“I have to say that I would like them to remain as an America’s Cup class regardless of who wins the cup.”

However, only the holder of the America’s Cup may choose the rules of its engagement, so until that moment happens, it’s all moot anyway.

11 responses to “Calls for foiling mega-boats to be ditched in America’s Cup”

  1. Andrew Craig-Bennett says:

    Bring the competition back to where it was for the first eight decades. How about the J class?

  2. Tom Armitstead says:

    The Cup has become totally boring. It’s about as much fun as watching Olympic speed skating.
    Bring back some proper seamanship, sailing actually IN the water, and some inventive courses where boats have to cntinually cross in front of each other. Then we shall see who has the greatest skill.

  3. Ian Stewatt says:

    I think the Americas cup should revert to monohull in the water racing. Then there should be a new World Cup Sailing race for ac75’s.

  4. P whitrow says:

    Yes its more like formula 1 now, lets get back to proper monohull racing.

  5. Linda Ingram says:

    I agree totally with Tom Armitstead and all the other exponents of getting back to conventional sailing of monohulls ON water and not hulls above.
    The competition has become more of a speed trial than a test of sailing skills and tactics.

  6. Julian Hawe says:

    The ac 72s were the greatest in both sailing and in the nimber of viewers especially new viewers bring these back with the wing masts etc machines that bought the genral public in with good reason 😀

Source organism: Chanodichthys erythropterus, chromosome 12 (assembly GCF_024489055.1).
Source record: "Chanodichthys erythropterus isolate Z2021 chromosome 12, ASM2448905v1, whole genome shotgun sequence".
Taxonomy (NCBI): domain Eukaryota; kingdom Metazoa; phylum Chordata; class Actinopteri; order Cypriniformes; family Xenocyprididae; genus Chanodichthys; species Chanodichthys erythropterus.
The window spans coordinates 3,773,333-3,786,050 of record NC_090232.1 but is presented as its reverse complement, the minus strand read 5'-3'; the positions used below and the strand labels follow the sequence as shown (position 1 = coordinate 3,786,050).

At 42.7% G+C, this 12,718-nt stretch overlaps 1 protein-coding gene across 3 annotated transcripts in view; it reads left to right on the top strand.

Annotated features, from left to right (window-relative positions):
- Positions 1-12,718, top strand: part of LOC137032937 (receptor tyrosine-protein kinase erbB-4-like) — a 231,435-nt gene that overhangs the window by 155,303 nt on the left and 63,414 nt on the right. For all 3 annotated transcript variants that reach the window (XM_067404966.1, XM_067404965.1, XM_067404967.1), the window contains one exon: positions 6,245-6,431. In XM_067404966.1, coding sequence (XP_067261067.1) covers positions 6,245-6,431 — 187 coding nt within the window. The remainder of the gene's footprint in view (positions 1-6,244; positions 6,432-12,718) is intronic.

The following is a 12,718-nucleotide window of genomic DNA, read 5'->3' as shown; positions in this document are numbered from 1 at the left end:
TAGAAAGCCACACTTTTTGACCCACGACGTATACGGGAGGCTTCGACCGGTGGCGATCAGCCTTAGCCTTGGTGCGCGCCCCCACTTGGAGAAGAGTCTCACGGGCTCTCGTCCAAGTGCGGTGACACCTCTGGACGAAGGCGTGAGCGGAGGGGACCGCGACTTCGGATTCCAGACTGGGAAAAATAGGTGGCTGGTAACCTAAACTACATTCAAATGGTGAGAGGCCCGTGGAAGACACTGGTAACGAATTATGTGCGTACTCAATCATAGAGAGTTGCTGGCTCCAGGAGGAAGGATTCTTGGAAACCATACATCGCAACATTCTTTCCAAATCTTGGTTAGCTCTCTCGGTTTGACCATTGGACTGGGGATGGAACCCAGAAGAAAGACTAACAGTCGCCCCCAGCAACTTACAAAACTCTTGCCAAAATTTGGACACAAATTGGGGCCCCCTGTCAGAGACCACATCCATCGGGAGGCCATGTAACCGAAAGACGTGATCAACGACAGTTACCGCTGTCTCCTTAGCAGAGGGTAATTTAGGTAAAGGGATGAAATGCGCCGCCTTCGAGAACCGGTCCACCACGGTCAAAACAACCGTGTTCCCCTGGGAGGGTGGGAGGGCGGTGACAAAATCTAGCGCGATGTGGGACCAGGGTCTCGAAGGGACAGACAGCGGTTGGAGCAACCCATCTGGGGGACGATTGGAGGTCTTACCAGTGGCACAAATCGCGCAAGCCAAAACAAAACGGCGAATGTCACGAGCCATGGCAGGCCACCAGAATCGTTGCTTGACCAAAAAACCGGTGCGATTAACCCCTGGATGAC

7. Silvan marty says:

    Was sagen da gewisse segel-dinosaurier..
    Dass diese boote nicht segeln! Sind es jetzt motorboote oder was?
    Der AC war schon immer luxoriös,teuer,hig-tech und nur bestreitbar für kompetente teams!
    Alle anderen sind nur punktelieferanten!
    Jedes mal die gleichen sprüche und aussagen.
    Was wäre AC ohne jahrzehnte der NewZealander und schweizer-geldgeber oder italians etc.
    Die letzten Americas Cups waren immer spektakel und faszinierend!
    Ausser der in emiraten. (Alingi vs Oracle)
    Auch die in neunziger jahren waren spannend.
    Doch zum glück entwickelt sich der Cup
    Darum ist er ja on the edge of technologie und gthe best sailors!

  8. Geoff says:

    Foiling boats are getting mainstream, why should we go backwards, back to 3 strand manilla rope where would we stop? . Even the Vendee Globe uses foiling craft.

  9. John Pierce says:

    What rubbish..the Americas Cup should be at the cutting edge …it should be the best and fastest…it will hardly be that if a moth can beat them around a race course

  10. Carl Clampitt says:

    As a former small boat racer, some of it in Olympic class boats, I too miss; the changing of sails, the pre-start dance, the sending of a crewman up the mast to look for wind and tactical measures of blocking the wind and tacking duels. The speed of the foiling boats is astounding and has probably brought a thousand times more people to watch the races but it’s not as exciting.

  11. Gord Kirk says:

    All of the aforementioned simply restate my written opinion of November 2020.

    Thousands of others respect the AC 75 for what they are. But those of us who appreciate the skills of seapersons who manage the displacement monohulls shall rejoice with a return of this masted craft.
    The excitement of these vessels is irreplaceable!